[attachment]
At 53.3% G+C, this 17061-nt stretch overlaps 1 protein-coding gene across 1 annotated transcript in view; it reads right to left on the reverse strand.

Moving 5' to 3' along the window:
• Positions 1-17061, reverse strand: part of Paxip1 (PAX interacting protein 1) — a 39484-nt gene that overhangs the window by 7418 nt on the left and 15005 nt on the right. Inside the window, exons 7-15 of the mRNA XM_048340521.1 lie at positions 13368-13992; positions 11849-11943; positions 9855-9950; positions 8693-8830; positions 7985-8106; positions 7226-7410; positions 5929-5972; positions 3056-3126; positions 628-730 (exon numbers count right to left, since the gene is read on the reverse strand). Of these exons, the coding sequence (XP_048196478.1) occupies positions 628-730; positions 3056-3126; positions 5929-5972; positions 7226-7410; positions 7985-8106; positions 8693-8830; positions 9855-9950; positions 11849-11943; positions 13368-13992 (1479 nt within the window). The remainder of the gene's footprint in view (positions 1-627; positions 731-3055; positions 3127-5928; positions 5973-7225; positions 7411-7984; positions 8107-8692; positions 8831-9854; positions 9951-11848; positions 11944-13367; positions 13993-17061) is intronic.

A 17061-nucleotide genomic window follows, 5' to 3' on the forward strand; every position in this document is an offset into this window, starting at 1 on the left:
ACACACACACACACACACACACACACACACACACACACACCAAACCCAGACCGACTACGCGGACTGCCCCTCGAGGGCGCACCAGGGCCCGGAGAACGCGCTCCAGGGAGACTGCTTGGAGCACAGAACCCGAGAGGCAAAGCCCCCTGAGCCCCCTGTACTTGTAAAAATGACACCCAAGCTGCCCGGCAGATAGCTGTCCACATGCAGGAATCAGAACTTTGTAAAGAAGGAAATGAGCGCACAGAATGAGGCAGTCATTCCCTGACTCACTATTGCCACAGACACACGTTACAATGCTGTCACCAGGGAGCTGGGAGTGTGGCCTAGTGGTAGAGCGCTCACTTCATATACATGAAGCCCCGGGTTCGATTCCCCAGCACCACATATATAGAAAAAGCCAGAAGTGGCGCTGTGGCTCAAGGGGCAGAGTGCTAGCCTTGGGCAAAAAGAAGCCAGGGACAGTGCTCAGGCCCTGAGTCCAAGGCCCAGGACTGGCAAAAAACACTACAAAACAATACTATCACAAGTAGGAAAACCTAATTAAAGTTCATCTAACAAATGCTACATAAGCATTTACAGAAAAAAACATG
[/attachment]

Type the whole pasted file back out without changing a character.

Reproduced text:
At 53.3% G+C, this 17061-nt stretch overlaps 1 protein-coding gene across 1 annotated transcript in view; it reads right to left on the reverse strand.

Moving 5' to 3' along the window:
• Positions 1-17061, reverse strand: part of Paxip1 (PAX interacting protein 1) — a 39484-nt gene that overhangs the window by 7418 nt on the left and 15005 nt on the right. Inside the window, exons 7-15 of the mRNA XM_048340521.1 lie at positions 13368-13992; positions 11849-11943; positions 9855-9950; positions 8693-8830; positions 7985-8106; positions 7226-7410; positions 5929-5972; positions 3056-3126; positions 628-730 (exon numbers count right to left, since the gene is read on the reverse strand). Of these exons, the coding sequence (XP_048196478.1) occupies positions 628-730; positions 3056-3126; positions 5929-5972; positions 7226-7410; positions 7985-8106; positions 8693-8830; positions 9855-9950; positions 11849-11943; positions 13368-13992 (1479 nt within the window). The remainder of the gene's footprint in view (positions 1-627; positions 731-3055; positions 3127-5928; positions 5973-7225; positions 7411-7984; positions 8107-8692; positions 8831-9854; positions 9951-11848; positions 11944-13367; positions 13993-17061) is intronic.

A 17061-nucleotide genomic window follows, 5' to 3' on the forward strand; every position in this document is an offset into this window, starting at 1 on the left:
ACACACACACACACACACACACACACACACACACACACACCAAACCCAGACCGACTACGCGGACTGCCCCTCGAGGGCGCACCAGGGCCCGGAGAACGCGCTCCAGGGAGACTGCTTGGAGCACAGAACCCGAGAGGCAAAGCCCCCTGAGCCCCCTGTACTTGTAAAAATGACACCCAAGCTGCCCGGCAGATAGCTGTCCACATGCAGGAATCAGAACTTTGTAAAGAAGGAAATGAGCGCACAGAATGAGGCAGTCATTCCCTGACTCACTATTGCCACAGACACACGTTACAATGCTGTCACCAGGGAGCTGGGAGTGTGGCCTAGTGGTAGAGCGCTCACTTCATATACATGAAGCCCCGGGTTCGATTCCCCAGCACCACATATATAGAAAAAGCCAGAAGTGGCGCTGTGGCTCAAGGGGCAGAGTGCTAGCCTTGGGCAAAAAGAAGCCAGGGACAGTGCTCAGGCCCTGAGTCCAAGGCCCAGGACTGGCAAAAAACACTACAAAACAATACTATCACAAGTAGGAAAACCTAATTAAAGTTCATCTAACAAATGCTACATAAGCATTTACAGAAAAAAACATG